A binary trigger like the Franklin Armory BFS Trigger works as its name suggests, by two separate actions of the trigger. The rifle fires normally with the first squeeze and then fires a second shot upon its release as it returns to the forward position. This action is accomplished by moving the selector to the third position so that the rifle has three modes: safe, semiautomatic and binary.
U.S.A. –-(Ammoland.com)- The concept is not new, trap shooters have been using triggers that fire on release for decades and back in the 1980s there were a few binary triggers floating around the gun show scene. However, Franklin Armory has taken these to a new level.
Franklin Armory BFS Trigger
They sent us one of their Binary triggers to give it a good test and evaluation.
Franklin Armory’s BFS (Binary Firing System) trigger requires a more detailed installation process than most. We advise reading the instructions over several times and ensure you understand how the unit is installed. We also advise giving the company CEO’s YouTube installation video a once over before and during installation and do it on a laptop, PC or stream it to your flat screen television as resolution may not be the best on your smart phone.
The company advises attaching the included sticker to the lower on which you are using, or you can have the third position’s marking engraved.
Our rifle is a one built from a parts kit we imported from Guatemala back in our Century Arms days (with a few thousand others). The lower is a DPMS standard lower from the late 1990s with Century’s markings by a variance, of course; all the parts were from decommissioned Colt M16-A2s that we imported as parts kits.
We removed the hammer and trigger and installed the BFS We set out to the range with a mix of Aguila 55 grain and 62 grain FMJ.
In semiautomatic mode we immediately noticed the difference in the trigger. It was no match grade, by any means, but a huge improvement over the factory DPMS hammer and trigger.
Performance took a little getting used to. Franklin Armory’s BFS unit runs a bit fast for some shooters who have reported stoppages by out running the bolt. We suffered no such failures and are running a standard M16 carrier with a standard rifle buffer in our rifle.
Franklin Armory BFS Trigger – The Good
The Franklin Armory BFS trigger performs as advertised. This is about as close to three round burst as you can get without buying a real M16-A2.
We honestly prefer it to an actual tri-burst trigger and found it to be more accurate as well as pleasant to shoot.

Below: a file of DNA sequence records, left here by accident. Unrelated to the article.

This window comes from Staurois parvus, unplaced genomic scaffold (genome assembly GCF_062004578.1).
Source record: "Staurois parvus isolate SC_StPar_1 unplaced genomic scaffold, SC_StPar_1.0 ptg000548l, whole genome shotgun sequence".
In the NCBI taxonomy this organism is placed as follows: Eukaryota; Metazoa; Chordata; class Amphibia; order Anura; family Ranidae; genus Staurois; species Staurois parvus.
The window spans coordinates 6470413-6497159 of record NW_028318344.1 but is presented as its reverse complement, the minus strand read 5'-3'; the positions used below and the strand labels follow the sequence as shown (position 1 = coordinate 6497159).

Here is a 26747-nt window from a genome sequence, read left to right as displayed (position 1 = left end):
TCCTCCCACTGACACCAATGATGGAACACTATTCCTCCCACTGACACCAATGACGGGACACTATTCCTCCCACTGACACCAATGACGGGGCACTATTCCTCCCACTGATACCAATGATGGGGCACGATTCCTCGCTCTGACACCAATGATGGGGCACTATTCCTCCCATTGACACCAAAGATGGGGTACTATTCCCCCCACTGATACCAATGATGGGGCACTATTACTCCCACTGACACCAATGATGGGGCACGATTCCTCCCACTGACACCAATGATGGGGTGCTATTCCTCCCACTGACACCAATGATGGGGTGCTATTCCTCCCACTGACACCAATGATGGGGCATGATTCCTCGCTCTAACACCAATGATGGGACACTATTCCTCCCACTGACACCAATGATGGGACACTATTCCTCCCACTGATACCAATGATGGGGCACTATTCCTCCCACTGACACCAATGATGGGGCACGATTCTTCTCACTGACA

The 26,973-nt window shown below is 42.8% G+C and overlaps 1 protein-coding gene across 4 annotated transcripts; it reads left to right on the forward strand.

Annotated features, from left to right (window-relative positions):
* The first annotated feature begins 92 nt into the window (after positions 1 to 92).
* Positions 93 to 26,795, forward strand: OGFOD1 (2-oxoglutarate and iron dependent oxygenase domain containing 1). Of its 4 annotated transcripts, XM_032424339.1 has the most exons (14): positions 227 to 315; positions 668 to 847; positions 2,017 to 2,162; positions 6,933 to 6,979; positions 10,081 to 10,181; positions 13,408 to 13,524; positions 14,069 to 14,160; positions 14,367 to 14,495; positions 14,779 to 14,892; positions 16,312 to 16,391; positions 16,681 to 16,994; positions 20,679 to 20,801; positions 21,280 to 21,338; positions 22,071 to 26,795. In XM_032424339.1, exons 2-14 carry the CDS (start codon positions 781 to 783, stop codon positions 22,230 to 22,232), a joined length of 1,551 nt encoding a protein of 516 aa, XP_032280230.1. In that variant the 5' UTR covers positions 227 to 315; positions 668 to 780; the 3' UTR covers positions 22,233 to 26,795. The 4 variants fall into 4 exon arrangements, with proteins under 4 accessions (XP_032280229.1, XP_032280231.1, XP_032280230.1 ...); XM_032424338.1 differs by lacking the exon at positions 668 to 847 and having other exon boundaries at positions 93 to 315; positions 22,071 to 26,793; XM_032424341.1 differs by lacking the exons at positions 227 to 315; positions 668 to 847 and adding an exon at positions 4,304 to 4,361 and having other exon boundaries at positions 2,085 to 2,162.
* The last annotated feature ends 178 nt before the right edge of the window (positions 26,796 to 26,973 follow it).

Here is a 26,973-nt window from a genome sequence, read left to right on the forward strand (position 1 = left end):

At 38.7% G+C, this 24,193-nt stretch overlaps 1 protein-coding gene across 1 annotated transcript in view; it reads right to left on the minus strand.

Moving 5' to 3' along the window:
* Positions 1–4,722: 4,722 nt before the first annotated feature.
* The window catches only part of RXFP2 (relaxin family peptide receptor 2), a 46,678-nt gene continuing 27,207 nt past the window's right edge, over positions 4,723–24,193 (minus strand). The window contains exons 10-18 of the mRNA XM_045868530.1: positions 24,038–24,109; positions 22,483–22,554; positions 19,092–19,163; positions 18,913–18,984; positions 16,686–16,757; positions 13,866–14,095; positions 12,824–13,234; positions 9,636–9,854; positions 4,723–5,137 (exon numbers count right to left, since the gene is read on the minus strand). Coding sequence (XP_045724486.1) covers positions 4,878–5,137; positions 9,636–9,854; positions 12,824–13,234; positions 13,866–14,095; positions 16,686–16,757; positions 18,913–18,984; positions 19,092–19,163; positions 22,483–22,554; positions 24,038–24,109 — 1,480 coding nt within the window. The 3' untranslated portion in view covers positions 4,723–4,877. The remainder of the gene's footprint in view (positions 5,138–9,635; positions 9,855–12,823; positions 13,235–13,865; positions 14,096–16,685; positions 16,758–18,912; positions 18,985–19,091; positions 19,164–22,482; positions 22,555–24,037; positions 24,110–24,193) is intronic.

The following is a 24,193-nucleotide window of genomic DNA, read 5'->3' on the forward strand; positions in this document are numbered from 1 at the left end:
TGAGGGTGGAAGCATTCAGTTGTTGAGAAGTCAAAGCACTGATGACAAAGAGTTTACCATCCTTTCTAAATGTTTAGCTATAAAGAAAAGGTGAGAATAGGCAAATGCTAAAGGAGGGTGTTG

Installation is not that bad if you carefully read the instructions carefully and understand what you are getting into beforehand. We read them over at least three times before attempting the install.
At one time you had to buy a complete rifle or lower receiver with the trigger installed, but thankfully Franklin offers the BFS trigger as a stand-alone part.
Franklin Armory BFS Trigger – The Bad
There's always a little bad to go along with the good and the BFS is not for civilian sales in CA, DC, IA, NJ, NY, or WA. This is due to how these state laws define a machinegun, which differs from the federal level.
The price point can be a stickler for some and if you like a real crisp trigger in your rifle as opposed to a polished military grade version, there is that aspect. All things considered, the MSRP is still much less than a full auto machinegun at around $400-$500.
Franklin Armory BFS Trigger – The Reality
Franklin Armory’s BFS III represents a unique take on the concept of what we refer to as a “full auto simulator”. You are not truly firing fully automatic, it just seems like it. The fun factor makes it a very attractive substitute for a real machine gun.
Earlier generations of the BFS sometimes required fitting with certain lowers and even though the BFS III is a drop in unit; it may not work in a polymer, carbon fiber or 80% lower receiver. Be smart and buy a mil-spec lower as they are probably at their lowest prices as of this writing.
The company is working on other versions of the trigger as well as other firearm designs. We will take a future look at their BFS intended for the Heckler & Koch family of firearms as well as the recently announced Reformation that promises to be a real game changer with regard to how certain firearms are classified.
About Mike Searson:
Mike Searson's career as a shooter began as a Marine Rifleman at age 17. He has worked in the firearms industry his entire adult life as a Gunsmith, Ballistician, Consultant, Salesman, Author and was first certified to teach firearms safety in 1989.
Mike has written over 2000 articles for a number of magazines, websites and newsletters including Blade, RECOIL, OFF-GRID, Tactical Officer, SWAT, Tactical World, Gun Digest, Examiner.com and the US Concealed Carry Association as well as AmmoLand Shooting Sports News.